01341-A: Sample Collection, Pedigree Analysis and Candidate Gene Screen for Protein-Losing Enteropathy in Yorkshire Terriers

Grant Status: Closed

Grant Amount: $12,722
Dr. Nate Sutter, PhD, Cornell University
June 1, 2009 - May 31, 2011
Sponsor(s): Friends of Havanese, Nancy Simpson
Breed(s): Yorkshire Terrier
Research Program Area: Prevention

Project Summary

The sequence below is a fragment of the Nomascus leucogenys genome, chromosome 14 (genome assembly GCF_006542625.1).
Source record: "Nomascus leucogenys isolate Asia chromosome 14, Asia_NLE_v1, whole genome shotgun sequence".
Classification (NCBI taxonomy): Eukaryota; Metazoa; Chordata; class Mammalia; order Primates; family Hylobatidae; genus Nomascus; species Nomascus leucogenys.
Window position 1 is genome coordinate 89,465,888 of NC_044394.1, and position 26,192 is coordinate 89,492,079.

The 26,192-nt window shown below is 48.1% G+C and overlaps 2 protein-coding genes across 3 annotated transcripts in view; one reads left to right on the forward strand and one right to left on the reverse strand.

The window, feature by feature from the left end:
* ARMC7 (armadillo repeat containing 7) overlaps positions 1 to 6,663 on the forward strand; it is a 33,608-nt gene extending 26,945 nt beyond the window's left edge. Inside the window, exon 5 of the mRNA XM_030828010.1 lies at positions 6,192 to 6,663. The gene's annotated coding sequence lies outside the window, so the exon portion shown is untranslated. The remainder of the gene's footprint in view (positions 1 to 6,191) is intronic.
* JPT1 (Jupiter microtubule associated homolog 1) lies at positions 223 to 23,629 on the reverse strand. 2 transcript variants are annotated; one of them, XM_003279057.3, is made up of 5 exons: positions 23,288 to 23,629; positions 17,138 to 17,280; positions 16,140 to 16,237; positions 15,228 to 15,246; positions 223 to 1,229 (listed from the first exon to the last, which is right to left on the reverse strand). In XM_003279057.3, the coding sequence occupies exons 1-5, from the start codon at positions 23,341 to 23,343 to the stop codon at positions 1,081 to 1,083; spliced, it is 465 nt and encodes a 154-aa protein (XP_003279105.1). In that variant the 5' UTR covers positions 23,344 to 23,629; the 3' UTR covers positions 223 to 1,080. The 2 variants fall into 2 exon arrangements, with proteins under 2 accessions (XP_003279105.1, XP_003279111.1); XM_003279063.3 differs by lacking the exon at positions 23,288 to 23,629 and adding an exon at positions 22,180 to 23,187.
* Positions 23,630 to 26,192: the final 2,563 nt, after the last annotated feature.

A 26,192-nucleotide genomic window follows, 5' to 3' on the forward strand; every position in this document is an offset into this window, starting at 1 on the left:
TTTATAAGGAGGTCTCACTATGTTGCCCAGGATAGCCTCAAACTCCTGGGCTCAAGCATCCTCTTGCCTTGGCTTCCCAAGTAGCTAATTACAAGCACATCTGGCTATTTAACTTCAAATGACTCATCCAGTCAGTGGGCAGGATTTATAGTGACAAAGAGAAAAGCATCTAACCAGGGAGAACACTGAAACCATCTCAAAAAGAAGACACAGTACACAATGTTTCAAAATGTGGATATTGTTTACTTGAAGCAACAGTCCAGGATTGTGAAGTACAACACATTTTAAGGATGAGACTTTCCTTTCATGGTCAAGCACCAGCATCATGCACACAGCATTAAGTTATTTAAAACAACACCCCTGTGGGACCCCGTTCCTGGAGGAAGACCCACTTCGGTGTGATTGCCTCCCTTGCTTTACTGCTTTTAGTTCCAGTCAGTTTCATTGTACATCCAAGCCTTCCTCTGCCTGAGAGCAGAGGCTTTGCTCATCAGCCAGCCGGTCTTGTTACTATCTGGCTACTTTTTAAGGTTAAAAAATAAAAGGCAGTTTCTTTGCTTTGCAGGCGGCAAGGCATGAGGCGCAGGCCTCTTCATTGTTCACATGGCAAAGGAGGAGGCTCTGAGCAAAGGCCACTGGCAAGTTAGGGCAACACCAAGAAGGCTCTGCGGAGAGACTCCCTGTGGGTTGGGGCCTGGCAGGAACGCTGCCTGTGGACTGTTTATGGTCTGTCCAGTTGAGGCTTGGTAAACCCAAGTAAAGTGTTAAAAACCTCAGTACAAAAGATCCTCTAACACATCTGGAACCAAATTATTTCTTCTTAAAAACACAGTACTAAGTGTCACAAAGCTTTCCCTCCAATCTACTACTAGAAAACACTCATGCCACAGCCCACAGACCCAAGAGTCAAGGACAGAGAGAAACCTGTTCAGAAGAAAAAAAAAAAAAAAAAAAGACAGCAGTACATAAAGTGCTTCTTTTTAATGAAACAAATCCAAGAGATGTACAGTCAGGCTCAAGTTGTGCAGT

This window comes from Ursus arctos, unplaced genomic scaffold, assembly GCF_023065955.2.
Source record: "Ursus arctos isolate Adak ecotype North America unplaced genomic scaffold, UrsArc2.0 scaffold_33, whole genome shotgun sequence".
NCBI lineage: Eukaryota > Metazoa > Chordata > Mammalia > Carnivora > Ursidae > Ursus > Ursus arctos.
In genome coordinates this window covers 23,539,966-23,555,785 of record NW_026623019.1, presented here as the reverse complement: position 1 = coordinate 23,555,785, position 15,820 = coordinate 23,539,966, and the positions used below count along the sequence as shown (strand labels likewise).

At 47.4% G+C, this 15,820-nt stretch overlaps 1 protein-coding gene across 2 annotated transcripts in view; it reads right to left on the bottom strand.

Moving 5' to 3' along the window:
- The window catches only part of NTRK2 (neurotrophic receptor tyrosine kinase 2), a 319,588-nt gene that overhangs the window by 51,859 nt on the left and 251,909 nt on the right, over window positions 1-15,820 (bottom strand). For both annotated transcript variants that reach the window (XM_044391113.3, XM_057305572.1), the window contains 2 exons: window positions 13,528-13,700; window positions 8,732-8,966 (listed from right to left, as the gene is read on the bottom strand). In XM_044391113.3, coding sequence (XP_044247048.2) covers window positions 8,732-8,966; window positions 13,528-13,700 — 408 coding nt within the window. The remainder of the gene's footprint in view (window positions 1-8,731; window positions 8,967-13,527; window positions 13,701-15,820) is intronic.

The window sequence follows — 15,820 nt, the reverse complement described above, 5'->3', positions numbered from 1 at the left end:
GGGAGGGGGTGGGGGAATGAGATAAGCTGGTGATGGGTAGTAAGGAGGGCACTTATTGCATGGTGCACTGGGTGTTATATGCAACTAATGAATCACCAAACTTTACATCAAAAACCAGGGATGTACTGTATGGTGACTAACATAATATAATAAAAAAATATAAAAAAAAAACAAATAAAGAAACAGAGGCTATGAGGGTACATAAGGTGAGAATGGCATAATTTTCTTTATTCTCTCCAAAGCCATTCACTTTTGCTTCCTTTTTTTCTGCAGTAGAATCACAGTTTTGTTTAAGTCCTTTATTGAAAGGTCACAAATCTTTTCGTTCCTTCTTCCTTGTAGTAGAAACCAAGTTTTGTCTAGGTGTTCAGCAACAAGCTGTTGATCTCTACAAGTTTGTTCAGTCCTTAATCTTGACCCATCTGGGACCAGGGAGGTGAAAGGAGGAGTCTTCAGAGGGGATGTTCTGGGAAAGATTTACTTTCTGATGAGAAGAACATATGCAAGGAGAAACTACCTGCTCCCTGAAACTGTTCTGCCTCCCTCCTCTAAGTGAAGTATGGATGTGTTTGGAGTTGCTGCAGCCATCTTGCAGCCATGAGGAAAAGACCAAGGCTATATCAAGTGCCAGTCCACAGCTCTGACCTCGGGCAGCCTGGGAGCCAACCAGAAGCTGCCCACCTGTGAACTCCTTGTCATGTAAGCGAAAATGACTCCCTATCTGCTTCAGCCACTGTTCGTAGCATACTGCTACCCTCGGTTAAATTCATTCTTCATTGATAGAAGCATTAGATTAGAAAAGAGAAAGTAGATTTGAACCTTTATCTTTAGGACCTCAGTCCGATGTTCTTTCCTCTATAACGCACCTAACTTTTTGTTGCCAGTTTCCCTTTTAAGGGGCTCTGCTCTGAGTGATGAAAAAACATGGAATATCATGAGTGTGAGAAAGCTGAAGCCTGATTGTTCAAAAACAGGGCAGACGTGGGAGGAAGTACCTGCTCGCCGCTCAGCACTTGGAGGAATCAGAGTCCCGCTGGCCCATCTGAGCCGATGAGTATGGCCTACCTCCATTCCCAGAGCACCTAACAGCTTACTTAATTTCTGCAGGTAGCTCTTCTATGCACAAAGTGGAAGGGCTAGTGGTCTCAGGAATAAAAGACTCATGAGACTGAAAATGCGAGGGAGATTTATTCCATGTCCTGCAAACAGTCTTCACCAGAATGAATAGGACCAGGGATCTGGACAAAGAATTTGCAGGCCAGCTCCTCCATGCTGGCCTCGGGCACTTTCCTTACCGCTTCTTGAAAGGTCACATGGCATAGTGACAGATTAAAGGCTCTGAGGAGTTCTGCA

Protein-losing enteropathy (PLE) is a life threatening condition diagnosed in many breeds including Soft Coated Wheaten Terrier, Basenji, Lundehund, Chinese Sharpei and Yorkshire Terrier. The syndrome is particularly prevalent in Yorkshire Terriers. These dogs commonly suffer from chronic diarrhea and lose protein into the intestine. A variety of abnormalities in the intestinal lining are thought to be involved. While dietary changes sometimes help, treatment is supportive rather than curative. As many as half or more of all Yorkshire Terriers diagnosed with PLE ultimately succumb to it. Long term we want to identify the genetic risk factor or factors that predispose Yorkshire Terriers to this syndrome. These genetic factors may also be present in other breeds, a hypothesis that can be tested once the factors are identified in Yorkshire Terriers. Here, the investigators have collected sample data from Yorkshire Terriers to enable a future genome-wide association scan to identify these risk factors. They have collected blood samples to use as a source of genomic DNA, pedigrees and clinical data from affected and unaffected Yorkshire Terriers. They also tested a candidate gene, syndecan 1, with the hypothesis that sequence variation in this gene contributes to PLE risk in Yorkshire Terriers. The gene is a key player in PLE risk in people. The investigators sequenced portions of the gene including exons, intron boundaries to exons and promoter sequence. They did not detect any association between Yorkshire Terriers PLE and sequence variation in the gene and can therefore exclude it as a candidate for the disease. The investigators will continue to collected DNA samples and when enough samples have been collected, they will pursue a genome-wide association scan which is the logical next step.

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